The Importance of A Good Night’s Sleep

Aubrey Martin, Editor

I am sure that everyone has heard the phrase “You need to get more sleep” at some point in life. I know I have, but not many people take the time to get on a consistent sleeping schedule, leaving many sleep deprived and exhausted. 

 Sleep is a necessity and people who do not get enough sleep face severe consequences.  According to The Sleep Foundation, sleep is an essential function that allows our body and mind to recharge, leaving us feeling refreshed and alert when we wake up.  Sleeping creates an internal clock in our mind and body, called the circadian rhythm.  This internal clock operates in the background on a 24 hour cycle carrying out essential functions and processes.  

There can be several consequences of not getting enough sleep, some minor and even some more severe.  For example, the Leptin hormone that regulates your appetite can be majorly affected by sleep deprivation increasing the chances of obesity in the body. In our brain, there are chromosomes called Telomeres to protect our cells and genes.  When a person receives less than 7 hours of sleep, these telomeres can shorten, which can increase the risk of aging and cancer.

In a “good night’s sleep” as said above, a person should be getting at least 7 hours of sleep every night. This number varies depending on age.  Younger children such as toddlers need more sleep than the average adult, needing at least 10 hours every night in order for their brain to function and develop properly.  Older kids and teens need anywhere from 9 to 12 hours of sleep per night.  

My psychology class recently did a study where for 10 days we tracked our sleep every night, tracking our bed time, wake time, and how many hours we should have slept in that 10 day span.  I was used to constantly being tired, not going to sleep at a reasonable time and waking up feeling like a zombie.  However, after tracking my sleep over those 10 days, I realized that when I started making myself lay down and put the phone down at a certain time, ensuring I’d get at least 8 hours of sleep that night, I woke up the next morning feeling awake and ready for the day. Although it is a hard habit to get into, because there is always something going on on social media, I bettered myself in making myself put the phone down.  I started not turning my ringer on before I went to sleep and leaving my phone on silent.  It made it easier for me to fall asleep and not be distracted every single time I’d get a notification.  I wake up now not feeling like a zombie, and with a better attitude toward the day as well.  I don’t dread going to school or going to work because I actually feel well rested. This is something I still have stayed consistent with after we finished the in class study, and I have noticed a big difference in how I feel throughout the day.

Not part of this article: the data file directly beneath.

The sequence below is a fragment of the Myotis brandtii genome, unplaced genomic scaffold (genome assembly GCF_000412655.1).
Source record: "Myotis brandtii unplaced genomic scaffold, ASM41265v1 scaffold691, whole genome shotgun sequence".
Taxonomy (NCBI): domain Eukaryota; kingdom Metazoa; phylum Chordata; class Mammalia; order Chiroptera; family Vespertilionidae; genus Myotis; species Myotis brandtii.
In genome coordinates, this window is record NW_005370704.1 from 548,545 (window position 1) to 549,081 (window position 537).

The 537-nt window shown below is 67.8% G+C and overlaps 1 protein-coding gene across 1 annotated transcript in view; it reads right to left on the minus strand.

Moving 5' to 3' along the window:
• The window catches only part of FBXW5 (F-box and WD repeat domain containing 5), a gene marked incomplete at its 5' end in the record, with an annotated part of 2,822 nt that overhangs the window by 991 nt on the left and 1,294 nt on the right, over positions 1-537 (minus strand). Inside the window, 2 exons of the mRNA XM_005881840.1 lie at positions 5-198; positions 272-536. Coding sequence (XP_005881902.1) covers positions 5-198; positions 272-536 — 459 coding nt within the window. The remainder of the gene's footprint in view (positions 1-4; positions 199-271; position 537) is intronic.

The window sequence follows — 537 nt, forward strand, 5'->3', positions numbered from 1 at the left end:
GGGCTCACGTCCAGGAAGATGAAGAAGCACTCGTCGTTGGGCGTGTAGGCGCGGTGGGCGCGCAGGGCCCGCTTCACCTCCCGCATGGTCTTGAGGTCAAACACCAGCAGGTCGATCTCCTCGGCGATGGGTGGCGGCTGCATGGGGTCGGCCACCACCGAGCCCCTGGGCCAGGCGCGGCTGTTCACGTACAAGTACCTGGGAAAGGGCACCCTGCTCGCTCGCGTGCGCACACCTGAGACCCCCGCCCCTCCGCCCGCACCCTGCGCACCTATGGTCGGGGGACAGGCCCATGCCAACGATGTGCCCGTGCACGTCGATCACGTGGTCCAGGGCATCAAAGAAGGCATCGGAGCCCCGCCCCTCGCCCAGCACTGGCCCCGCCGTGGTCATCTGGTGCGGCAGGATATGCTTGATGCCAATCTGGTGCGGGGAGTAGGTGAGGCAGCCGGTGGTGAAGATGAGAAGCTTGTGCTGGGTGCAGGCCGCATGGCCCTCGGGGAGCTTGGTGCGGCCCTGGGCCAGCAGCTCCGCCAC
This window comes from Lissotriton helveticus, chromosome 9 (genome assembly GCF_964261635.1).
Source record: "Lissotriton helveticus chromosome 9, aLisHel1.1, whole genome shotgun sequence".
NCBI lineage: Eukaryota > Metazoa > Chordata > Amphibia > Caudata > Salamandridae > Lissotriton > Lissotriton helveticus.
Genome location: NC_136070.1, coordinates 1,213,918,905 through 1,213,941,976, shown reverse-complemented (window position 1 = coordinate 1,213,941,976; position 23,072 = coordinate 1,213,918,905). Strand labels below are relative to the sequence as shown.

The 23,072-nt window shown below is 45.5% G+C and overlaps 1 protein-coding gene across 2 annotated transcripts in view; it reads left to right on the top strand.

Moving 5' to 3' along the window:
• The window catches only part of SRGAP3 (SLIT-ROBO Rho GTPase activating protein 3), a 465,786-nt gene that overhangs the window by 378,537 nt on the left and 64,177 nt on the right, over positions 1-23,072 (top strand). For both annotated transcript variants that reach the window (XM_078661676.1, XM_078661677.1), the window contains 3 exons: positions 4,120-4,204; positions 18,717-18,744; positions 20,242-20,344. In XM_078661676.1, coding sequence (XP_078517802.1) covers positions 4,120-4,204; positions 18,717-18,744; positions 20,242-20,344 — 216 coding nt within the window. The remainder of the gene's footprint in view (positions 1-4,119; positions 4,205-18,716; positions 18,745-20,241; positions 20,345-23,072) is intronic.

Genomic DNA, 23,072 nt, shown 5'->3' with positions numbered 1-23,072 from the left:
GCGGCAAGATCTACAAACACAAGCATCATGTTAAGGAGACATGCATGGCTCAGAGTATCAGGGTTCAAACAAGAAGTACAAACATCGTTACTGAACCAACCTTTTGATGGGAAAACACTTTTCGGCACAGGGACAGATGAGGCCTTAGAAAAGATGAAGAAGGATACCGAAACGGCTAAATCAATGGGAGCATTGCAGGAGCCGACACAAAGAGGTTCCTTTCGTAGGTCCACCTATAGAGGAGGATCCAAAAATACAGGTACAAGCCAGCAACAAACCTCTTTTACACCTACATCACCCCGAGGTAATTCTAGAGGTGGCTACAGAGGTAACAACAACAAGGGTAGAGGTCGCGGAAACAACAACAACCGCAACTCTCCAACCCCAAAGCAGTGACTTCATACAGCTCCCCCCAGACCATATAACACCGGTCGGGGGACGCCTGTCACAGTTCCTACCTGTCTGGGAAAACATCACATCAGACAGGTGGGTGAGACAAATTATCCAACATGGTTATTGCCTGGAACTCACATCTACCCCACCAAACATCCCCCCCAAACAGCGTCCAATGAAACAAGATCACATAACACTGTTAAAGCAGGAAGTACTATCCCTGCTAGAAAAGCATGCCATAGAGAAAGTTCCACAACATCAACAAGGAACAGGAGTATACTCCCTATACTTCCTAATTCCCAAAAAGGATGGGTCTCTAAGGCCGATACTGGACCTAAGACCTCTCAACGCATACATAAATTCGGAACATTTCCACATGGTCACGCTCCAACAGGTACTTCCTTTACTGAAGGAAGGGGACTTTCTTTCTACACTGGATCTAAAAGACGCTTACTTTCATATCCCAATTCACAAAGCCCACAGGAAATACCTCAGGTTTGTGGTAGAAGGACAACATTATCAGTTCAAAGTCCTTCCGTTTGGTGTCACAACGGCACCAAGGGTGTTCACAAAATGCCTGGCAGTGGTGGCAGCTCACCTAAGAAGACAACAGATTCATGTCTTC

Most people know that they do not get enough sleep each night, but are not willing to change it.  Some people fear of missing out on life, but studies have shown that memory decreases when we do not receive enough sleep, meaning if we are constantly tired and feeling like a zombie, we are not truly going to remember most of the things we thought we were missing out on by sacrificing our sleep. 

The next time you wake up in the morning feeling tired and exhausted, take a second to consider how easy it could be to change your sleep schedule and how much better you can feel every morning when you wake up, ready for the day. Consider putting the phone down, letting your body wind down on it’s own, and you will notice a change in the way your body feels in the days to come.